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After the Day of Infamy

By Brian Flannory

On the morning of December 7, 1941, the Imperial Japanese Navy attacked a naval base at Pearl Harbor in Honolulu, Hawaii.

On December 8, 1941, fieldworkers in 10 different U.S. localities received a telegram from Alan Lomax, the “assistant in charge” of the Archive of American Folk Song, requesting they gather American citizens’ reactions to the Pearl Harbor bombing and President Roosevelt’s declaration of war. The result was around 12 hours of opinions on the United States’ entry into World War II from more than two hundred people in American towns and cities.

The recordings are part of the Library of Congress’ Radio Research Project. They aimed to capture opinions from the American people of different walks of life. At the time, the staff believed that radio programs didn’t sufficiently reflect the regional culture, local talent, and voices of everyday Americans. They aimed to rectify this with the Radio Research Project.

On December 8, Alan Lomax and Philip H. Cohen walked around Washington, D.C., interviewing individuals of various occupations and conditions, from barkers to bank employees and draftees to veterans. Next, on December 9th, John Henry Faulk conducted one-on-one interviews with the people of Austin, Texas. Other interview locations included New York City, Bloomington, Nashville, and Dallas.

Some agreed with the decision to fight Japan and were confident in the United States’ fighting ability. “No doubt about it,” one draftee said after being asked whether the U.S. had a chance of winning against Japan. “Ain’t nobody else any stronger,” another draftee chimed in. “I think it was an outrage,” said J.C. Brodie about the attack on Pearl Harbor. “We’re the strongest nation on earth. We’ve got more resources than any nation on earth. And we’re the out fighting-ist people on earth. And don’t mind doing it when the time comes.”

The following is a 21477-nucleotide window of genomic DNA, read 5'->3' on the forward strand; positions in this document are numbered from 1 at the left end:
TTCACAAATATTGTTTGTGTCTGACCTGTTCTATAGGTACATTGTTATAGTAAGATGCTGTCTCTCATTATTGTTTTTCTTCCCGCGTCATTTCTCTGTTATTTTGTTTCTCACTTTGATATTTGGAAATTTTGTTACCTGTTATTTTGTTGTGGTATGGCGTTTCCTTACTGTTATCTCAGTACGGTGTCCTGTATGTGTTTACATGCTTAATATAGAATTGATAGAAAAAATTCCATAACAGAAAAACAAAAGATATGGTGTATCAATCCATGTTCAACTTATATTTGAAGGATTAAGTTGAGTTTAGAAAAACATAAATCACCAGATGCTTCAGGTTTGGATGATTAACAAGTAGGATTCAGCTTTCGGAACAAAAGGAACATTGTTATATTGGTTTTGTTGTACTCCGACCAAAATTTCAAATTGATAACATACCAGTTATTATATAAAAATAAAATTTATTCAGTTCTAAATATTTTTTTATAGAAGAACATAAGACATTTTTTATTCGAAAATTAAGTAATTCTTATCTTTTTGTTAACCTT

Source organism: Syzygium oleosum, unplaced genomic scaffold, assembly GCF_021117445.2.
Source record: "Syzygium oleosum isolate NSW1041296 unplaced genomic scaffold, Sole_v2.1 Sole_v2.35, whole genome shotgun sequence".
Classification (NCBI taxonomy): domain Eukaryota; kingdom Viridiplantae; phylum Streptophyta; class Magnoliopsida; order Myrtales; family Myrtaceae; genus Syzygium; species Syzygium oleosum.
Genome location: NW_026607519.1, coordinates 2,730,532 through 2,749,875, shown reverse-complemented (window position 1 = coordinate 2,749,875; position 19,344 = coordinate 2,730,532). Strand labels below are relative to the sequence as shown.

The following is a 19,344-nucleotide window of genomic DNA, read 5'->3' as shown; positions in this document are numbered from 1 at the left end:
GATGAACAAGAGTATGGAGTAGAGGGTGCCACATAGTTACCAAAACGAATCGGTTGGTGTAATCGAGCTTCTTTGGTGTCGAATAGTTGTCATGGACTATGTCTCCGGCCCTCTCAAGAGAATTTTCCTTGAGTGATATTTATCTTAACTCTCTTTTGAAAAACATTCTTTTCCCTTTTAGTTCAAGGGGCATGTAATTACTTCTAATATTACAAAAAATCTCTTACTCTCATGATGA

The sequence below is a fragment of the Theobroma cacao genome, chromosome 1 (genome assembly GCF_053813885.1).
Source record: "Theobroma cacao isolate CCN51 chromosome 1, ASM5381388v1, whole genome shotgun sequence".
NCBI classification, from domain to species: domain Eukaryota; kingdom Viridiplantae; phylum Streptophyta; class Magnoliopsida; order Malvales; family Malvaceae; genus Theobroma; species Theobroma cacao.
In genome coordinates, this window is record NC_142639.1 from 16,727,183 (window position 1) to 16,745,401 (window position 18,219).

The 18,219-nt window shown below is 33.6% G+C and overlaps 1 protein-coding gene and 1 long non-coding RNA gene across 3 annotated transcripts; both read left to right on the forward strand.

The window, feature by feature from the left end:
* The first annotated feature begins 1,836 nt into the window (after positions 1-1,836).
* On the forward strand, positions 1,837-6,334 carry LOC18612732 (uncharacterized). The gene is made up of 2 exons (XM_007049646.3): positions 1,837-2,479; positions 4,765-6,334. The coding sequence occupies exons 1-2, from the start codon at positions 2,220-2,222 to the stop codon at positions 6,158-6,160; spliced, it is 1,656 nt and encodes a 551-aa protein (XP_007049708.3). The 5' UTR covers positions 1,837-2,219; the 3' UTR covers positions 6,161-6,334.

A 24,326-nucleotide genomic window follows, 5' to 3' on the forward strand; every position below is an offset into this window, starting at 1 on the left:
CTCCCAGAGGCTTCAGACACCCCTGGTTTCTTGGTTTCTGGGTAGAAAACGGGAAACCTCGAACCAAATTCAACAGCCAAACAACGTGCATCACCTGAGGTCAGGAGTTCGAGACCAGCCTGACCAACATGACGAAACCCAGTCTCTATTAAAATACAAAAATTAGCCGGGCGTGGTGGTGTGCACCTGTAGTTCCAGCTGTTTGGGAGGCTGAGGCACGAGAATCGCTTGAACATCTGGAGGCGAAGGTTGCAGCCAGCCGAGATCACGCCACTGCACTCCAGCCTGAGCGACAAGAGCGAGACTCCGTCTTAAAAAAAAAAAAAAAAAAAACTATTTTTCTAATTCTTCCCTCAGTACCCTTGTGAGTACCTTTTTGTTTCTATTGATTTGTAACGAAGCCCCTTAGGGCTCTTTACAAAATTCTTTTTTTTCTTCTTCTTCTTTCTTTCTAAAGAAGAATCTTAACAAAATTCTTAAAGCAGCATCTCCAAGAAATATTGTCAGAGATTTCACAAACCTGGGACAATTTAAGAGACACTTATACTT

Others felt the conflict was bound to happen but believed in defending America. “Well, it’s nothing more than what to be expected. In other words, it’s inevitable. And I think they have, that they have made themselves liable for us to be thrown into war,” said Mrs. J.E. Whittaker regarding Pearl Harbor and Japan. “And I’m glad to say that I have one son in the army and that he’s patriotic enough, and I have that Christian spirit in me to give our son for the cause, and I’m glad I did it, that my husband and I have done it.”

Another topic discussed was whether the U.S. should support other countries in the battle. After World War I, U.S. President Woodrow Wilson founded the League of Nations, an intergovernmental organization dedicated to maintaining world peace. “Well, I believe that we should work in concert with the other democratic nations of the world,” said sophomore student Mike Fox. “Long I have felt that the difficulty of the United States has been that we, after framing the idea of the League of Nations, dropped out of it. Since the war broke out in 1939, I have felt that we should give England and later Russia every assistance short of war. Now, my feelings are exactly the same now that we’re in it.”

Overall, everyone interviewed had their perspectives on the Pearl Harbor attack and entering World War II. Their thoughts are both representative and reflective of the era. The recordings make for a fascinating insight into life during World War II.

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